23 Jan | '2024

Angie Bell MP
Shadow Minister for Early Childhood Education
Shadow Minister for Youth
Federal Member for Moncrieff



23 January 2024

Subjects: Invasion Day being taught in early childhood education centres; Australia Day


The Aus debate continues and you know, we were talking to Nic Hayes from Media Stable earlier this morning and he said, ‘You know, when is this merry go round gonna finish? And when are we going to stop having this debate? We need to change the date just so we can stop having the argument.’ Well, to me that’s not a good enough reason. But maybe the way we stop this debate is by stop indoctrinating our kids so that eventually we end up with a generation that doesn’t hate Australia.

Well, now turns out that in early childhood education settings, they’re teaching kids about invasion day. I mean, it’s just extraordinary. You know, remember when we were kids in preschool, we were allowed to be kids and play with Lego or might in my case, it was Mobilo was the big thing when I was a preschool. Do they still make Mobilo?

Angie Bell is the Shadow Minister for Early Childhood Education and joins us now. Angie, when is this madness going to stop?

Good morning Stephen, thanks for having me. Teaching our children to be proud of our country and to love all things Australian is just so important. And childcare centres are a place for education, not indoctrination. That is how it should be.

Our nation is rich in history and culture with our Indigenous Australians and the multicultural migration of so many who now call Australia home, especially on Australia Day. Indigenous culture should be celebrated and it is included in the National Quality Standard for early learning within the National Quality Framework, but the use of the term ‘invasion day’ has no place in early childhood settings.

I would say that none of it does because the reality is I would argue that even a primary school kid would struggle with these concepts. And that this is the kind of thing that maybe, yeah, high school kid should be possibly having these discussions in the classroom about whether or not it was an invasion. And you know, a dictionary will sort of sort that out for them pretty quickly, but you know, I mean, let kids be kids.

I couldn’t agree more. Let kids be kids. Some educators are taking it upon themselves to politicise this and indoctrinate children. I’ve written to several large providers, asking them how they’re celebrating Australia day this week, and I look forward to hearing back from those. But like many parents and grandparents as well, I’m really concerned that educators are just imposing their personal political agenda on children.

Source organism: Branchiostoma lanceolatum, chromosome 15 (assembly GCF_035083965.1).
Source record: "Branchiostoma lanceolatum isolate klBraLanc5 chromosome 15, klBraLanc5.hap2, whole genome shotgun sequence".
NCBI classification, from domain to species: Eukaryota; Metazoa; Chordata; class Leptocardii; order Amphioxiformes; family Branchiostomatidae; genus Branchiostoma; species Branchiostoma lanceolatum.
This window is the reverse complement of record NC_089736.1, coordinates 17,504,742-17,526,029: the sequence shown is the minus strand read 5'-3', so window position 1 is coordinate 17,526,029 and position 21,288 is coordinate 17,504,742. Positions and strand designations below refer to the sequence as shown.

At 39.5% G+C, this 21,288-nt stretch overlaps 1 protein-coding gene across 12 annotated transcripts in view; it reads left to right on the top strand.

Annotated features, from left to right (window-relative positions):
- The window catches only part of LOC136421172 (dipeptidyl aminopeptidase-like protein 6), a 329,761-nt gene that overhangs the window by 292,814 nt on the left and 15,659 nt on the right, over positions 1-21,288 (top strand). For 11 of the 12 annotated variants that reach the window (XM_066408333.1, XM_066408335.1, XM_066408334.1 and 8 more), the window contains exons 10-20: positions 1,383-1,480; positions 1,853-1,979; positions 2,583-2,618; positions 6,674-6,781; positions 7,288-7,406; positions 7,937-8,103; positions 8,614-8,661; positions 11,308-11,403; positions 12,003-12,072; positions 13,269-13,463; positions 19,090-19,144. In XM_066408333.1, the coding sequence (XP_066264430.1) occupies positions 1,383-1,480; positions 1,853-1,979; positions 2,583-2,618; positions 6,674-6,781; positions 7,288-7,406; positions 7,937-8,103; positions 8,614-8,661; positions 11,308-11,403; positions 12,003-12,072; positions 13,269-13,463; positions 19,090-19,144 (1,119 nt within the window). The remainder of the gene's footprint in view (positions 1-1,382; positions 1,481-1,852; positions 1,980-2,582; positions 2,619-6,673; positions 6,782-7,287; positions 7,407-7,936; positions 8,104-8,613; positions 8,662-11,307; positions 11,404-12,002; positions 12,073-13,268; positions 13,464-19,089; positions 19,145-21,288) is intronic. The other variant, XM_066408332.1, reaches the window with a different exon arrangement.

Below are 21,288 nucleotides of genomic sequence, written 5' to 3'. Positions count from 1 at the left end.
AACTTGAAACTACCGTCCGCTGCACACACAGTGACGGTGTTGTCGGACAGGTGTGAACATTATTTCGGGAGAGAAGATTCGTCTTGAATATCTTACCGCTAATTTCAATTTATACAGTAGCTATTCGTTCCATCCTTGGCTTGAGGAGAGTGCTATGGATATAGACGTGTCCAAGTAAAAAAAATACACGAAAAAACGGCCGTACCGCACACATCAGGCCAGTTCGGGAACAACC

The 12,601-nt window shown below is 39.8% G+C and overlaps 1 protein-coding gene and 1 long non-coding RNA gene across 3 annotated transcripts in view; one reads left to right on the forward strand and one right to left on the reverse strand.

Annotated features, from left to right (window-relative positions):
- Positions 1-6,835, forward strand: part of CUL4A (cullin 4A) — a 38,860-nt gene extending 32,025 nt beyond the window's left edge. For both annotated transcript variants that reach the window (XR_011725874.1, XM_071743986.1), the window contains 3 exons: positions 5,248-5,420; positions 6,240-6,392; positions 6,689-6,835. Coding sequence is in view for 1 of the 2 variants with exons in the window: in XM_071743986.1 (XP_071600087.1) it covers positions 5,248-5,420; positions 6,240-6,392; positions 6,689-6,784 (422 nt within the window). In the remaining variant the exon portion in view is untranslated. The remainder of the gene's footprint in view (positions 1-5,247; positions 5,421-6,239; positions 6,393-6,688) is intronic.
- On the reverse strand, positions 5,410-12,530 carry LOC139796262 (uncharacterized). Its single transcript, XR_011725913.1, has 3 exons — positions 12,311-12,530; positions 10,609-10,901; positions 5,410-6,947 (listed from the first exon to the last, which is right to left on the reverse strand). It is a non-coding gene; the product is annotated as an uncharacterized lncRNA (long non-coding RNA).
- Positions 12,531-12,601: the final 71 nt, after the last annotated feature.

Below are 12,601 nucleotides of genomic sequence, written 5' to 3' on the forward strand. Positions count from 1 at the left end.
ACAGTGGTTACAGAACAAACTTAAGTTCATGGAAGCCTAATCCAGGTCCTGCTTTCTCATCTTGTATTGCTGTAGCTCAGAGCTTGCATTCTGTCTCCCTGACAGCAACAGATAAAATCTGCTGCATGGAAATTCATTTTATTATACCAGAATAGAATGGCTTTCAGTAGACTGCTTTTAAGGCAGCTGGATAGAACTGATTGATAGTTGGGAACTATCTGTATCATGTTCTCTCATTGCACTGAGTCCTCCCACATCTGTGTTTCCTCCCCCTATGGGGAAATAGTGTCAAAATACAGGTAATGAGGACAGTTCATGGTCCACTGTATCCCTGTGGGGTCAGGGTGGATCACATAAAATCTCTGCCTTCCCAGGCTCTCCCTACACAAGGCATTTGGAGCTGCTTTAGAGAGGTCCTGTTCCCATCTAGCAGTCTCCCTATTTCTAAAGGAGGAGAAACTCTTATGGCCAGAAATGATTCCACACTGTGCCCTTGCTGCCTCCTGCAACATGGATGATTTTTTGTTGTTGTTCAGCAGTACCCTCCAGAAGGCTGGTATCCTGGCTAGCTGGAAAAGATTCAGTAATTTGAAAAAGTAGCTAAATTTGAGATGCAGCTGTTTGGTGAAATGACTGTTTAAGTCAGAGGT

On that note, I guess what are the guidelines and what are the parameters that early childhood education settings have to adhere to because obviously, when we get to primary and secondary school, there is actually curriculum. Does that exist at the earliest stages?

Yes it does, in the National Quality Framework, and the National Quality Standard for early learning includes teaching of Indigenous culture. It should also comprise of the other parts of Australia, which is of course our multicultural communities and our proud colonial history as well. It is included as part of the curriculum, and many centres around the country do welcome to countries and they learn Indigenous languages, and that’s fine. But this is crossing the line when it comes to a politicising early learning for children under five. Indoctrination, not education.

So does there need to be further regulation to prevent this or is it just a matter of these operators waking up to themselves?

Look, I think Australians need to reflect on Australia Day. It’s a proud national day for many thousands of people, for children who should be learning to be proud of our nation and what we’ve achieved thus far. It’s also a day, and I think people have forgotten this, where we pay tribute to those who continue to give back to their community and to honour their service with AM’s and OAM’s, with the Australia Day Honours List. For those people, Australia Day is the most important day of the year. So, we should continue to be proud Australians together with Indigenous Australians as well.

It’s interesting you say that because there used to be the argument pushed by the, I call them the flag changes, and they used to say that the Australian flag doesn’t represent the multicultural society that we’ve become. Yet those that emigrate from other parts of the world seem to disagree with that. It’s only those that were born here that want to change the flag. But I think it’s an important point that Australia Day is so important to so many Australians from varied backgrounds, that we often forget, we seem to think that we’re targeting a jingoistic yobbo bunch, but a lot of people get caught up in this net, when we attack the very things that represent what this country stands for.

Well, that’s right and on Australia Day, many non-Australians will become Australians, and citizenship ceremonies will be conducted in councils across the country…interrupted

Just not in Victoria.

Well 91 local governments now have chosen not to do that. I’ll be standing with the Gold Coast community on Australia Day, proudly singing the national anthem for those new Australians.

Well said. Angie good to talk to you this morning.

Thank you.



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